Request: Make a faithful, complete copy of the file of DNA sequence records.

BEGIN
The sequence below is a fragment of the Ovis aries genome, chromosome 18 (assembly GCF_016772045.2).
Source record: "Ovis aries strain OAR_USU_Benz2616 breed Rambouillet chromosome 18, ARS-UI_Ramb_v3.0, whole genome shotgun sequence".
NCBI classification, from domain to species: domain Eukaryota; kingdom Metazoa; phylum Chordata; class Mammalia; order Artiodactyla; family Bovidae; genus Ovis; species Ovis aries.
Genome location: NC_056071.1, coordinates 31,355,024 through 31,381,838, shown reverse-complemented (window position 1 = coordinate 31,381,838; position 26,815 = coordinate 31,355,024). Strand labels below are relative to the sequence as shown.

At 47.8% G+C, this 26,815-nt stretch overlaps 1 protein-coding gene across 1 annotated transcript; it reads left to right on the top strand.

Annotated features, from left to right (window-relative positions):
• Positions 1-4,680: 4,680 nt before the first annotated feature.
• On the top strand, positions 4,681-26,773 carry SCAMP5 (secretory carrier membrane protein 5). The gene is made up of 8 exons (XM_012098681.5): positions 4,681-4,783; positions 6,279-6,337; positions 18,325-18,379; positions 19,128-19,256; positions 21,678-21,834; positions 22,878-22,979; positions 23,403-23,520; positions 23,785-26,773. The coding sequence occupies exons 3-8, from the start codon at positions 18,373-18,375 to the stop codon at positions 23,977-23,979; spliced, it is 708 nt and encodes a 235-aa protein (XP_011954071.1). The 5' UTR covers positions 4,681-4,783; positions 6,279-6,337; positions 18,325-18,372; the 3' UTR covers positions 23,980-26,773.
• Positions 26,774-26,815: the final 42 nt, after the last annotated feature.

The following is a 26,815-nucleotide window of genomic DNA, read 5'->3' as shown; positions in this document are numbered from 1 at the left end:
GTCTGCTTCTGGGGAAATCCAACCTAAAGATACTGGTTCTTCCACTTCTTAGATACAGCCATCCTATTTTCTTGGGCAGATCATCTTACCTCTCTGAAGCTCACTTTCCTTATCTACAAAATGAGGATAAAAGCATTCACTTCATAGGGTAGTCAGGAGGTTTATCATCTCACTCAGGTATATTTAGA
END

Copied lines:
The sequence below is a fragment of the Ovis aries genome, chromosome 18 (assembly GCF_016772045.2).
Source record: "Ovis aries strain OAR_USU_Benz2616 breed Rambouillet chromosome 18, ARS-UI_Ramb_v3.0, whole genome shotgun sequence".
NCBI classification, from domain to species: domain Eukaryota; kingdom Metazoa; phylum Chordata; class Mammalia; order Artiodactyla; family Bovidae; genus Ovis; species Ovis aries.
Genome location: NC_056071.1, coordinates 31,355,024 through 31,381,838, shown reverse-complemented (window position 1 = coordinate 31,381,838; position 26,815 = coordinate 31,355,024). Strand labels below are relative to the sequence as shown.

At 47.8% G+C, this 26,815-nt stretch overlaps 1 protein-coding gene across 1 annotated transcript; it reads left to right on the top strand.

Annotated features, from left to right (window-relative positions):
• Positions 1-4,680: 4,680 nt before the first annotated feature.
• On the top strand, positions 4,681-26,773 carry SCAMP5 (secretory carrier membrane protein 5). The gene is made up of 8 exons (XM_012098681.5): positions 4,681-4,783; positions 6,279-6,337; positions 18,325-18,379; positions 19,128-19,256; positions 21,678-21,834; positions 22,878-22,979; positions 23,403-23,520; positions 23,785-26,773. The coding sequence occupies exons 3-8, from the start codon at positions 18,373-18,375 to the stop codon at positions 23,977-23,979; spliced, it is 708 nt and encodes a 235-aa protein (XP_011954071.1). The 5' UTR covers positions 4,681-4,783; positions 6,279-6,337; positions 18,325-18,372; the 3' UTR covers positions 23,980-26,773.
• Positions 26,774-26,815: the final 42 nt, after the last annotated feature.

The following is a 26,815-nucleotide window of genomic DNA, read 5'->3' as shown; positions in this document are numbered from 1 at the left end:
GTCTGCTTCTGGGGAAATCCAACCTAAAGATACTGGTTCTTCCACTTCTTAGATACAGCCATCCTATTTTCTTGGGCAGATCATCTTACCTCTCTGAAGCTCACTTTCCTTATCTACAAAATGAGGATAAAAGCATTCACTTCATAGGGTAGTCAGGAGGTTTATCATCTCACTCAGGTATATTTAGA